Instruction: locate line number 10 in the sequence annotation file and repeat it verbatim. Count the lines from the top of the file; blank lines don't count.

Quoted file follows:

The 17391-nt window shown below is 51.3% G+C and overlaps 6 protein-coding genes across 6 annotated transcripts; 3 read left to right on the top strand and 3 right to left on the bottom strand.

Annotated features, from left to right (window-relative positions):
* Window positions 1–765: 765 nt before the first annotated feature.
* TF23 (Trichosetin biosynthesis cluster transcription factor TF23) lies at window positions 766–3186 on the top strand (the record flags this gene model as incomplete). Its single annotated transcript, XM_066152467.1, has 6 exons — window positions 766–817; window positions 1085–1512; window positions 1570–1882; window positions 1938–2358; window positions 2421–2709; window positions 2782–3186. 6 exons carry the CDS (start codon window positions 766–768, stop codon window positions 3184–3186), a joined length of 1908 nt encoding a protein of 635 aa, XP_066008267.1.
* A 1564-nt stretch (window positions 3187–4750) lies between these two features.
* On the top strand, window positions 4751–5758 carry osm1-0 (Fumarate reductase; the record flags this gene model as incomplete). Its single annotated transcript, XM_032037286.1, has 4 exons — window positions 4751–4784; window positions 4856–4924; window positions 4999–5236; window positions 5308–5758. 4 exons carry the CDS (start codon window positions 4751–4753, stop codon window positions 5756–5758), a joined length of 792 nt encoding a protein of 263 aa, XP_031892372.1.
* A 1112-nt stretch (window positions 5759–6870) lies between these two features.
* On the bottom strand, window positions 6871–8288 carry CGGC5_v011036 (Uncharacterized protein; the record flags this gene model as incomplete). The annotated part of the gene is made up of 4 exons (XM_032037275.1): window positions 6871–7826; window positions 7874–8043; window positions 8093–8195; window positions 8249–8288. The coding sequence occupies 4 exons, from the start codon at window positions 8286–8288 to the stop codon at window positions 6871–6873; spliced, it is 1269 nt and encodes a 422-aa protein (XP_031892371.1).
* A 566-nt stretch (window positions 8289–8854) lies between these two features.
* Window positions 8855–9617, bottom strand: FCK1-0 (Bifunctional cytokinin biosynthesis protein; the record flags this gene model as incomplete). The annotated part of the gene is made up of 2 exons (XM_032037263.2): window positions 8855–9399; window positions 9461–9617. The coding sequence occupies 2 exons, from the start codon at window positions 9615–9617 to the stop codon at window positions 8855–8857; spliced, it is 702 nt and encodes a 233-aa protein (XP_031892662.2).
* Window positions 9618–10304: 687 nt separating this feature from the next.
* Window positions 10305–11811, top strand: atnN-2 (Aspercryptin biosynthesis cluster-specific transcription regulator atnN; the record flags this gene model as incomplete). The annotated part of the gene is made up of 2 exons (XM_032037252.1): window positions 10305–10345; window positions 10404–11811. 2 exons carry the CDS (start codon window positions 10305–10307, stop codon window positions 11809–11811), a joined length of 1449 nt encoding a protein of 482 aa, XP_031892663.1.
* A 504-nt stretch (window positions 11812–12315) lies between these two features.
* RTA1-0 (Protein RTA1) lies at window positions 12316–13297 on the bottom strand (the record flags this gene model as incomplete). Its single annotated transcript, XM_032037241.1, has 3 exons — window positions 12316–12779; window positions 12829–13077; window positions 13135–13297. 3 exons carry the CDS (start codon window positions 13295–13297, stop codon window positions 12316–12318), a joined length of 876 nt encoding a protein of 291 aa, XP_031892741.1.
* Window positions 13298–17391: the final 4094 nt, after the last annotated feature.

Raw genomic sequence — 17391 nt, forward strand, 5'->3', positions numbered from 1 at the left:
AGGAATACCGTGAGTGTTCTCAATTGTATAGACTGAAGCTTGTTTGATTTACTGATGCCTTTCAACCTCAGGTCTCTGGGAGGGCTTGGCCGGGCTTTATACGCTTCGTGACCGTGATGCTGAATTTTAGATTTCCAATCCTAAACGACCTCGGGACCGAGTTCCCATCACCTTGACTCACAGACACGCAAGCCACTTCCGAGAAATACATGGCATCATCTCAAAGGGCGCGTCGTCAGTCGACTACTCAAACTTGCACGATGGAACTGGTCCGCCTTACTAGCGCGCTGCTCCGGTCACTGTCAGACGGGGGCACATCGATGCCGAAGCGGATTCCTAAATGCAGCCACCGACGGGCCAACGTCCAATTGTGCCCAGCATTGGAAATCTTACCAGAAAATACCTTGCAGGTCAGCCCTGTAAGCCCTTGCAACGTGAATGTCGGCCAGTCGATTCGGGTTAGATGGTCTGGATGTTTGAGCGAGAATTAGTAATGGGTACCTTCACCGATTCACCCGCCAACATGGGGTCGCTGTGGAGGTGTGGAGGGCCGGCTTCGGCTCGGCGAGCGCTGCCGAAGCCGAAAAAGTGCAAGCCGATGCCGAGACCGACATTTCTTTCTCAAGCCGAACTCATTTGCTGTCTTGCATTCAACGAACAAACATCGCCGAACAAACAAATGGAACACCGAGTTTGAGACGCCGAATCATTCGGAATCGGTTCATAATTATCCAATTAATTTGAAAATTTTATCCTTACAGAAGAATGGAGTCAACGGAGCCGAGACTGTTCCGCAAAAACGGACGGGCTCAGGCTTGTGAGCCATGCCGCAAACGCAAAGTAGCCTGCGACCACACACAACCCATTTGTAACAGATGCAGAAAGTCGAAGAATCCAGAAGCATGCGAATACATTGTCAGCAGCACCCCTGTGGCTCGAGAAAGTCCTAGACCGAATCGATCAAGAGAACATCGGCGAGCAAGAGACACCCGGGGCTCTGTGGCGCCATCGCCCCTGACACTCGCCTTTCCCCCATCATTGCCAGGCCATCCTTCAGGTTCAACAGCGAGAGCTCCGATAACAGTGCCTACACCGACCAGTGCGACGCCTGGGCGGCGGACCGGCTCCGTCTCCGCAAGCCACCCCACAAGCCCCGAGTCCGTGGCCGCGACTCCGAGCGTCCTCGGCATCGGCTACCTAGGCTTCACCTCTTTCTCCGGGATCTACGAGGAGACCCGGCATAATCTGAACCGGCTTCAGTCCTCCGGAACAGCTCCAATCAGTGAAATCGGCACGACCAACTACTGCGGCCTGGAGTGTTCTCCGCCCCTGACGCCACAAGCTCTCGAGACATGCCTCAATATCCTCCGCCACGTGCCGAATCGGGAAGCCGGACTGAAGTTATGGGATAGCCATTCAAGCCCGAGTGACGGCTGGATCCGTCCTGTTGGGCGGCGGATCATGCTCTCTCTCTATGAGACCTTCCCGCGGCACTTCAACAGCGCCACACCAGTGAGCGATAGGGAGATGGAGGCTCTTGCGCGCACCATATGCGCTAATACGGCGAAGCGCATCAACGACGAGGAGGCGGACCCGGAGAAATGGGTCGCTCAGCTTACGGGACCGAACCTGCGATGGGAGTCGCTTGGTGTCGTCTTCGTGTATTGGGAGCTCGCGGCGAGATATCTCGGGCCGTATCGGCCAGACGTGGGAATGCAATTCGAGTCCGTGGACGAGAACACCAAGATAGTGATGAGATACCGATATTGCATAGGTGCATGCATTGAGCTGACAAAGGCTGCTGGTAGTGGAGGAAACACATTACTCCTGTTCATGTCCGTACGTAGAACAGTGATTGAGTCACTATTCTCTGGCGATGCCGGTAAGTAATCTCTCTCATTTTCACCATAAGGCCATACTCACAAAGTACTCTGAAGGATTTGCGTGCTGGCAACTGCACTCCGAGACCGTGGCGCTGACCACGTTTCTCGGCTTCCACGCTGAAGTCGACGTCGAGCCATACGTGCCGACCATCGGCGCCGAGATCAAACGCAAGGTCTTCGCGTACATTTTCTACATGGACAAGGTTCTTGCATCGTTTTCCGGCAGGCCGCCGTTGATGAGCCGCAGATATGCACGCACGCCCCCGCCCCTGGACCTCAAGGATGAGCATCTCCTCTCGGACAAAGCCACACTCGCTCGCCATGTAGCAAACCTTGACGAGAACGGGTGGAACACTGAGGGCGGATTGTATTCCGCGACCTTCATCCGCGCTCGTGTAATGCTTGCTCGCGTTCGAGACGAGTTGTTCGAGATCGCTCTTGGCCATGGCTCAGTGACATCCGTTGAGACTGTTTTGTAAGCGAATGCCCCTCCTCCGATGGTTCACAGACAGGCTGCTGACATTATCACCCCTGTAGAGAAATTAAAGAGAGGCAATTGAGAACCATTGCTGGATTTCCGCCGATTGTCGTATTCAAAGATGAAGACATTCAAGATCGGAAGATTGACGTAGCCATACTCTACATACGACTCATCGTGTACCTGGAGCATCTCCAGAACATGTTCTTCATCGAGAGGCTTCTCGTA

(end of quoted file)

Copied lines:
* Window positions 8855–9617, bottom strand: FCK1-0 (Bifunctional cytokinin biosynthesis protein; the record flags this gene model as incomplete). The annotated part of the gene is made up of 2 exons (XM_032037263.2): window positions 8855–9399; window positions 9461–9617. The coding sequence occupies 2 exons, from the start codon at window positions 9615–9617 to the stop codon at window positions 8855–8857; spliced, it is 702 nt and encodes a 233-aa protein (XP_031892662.2).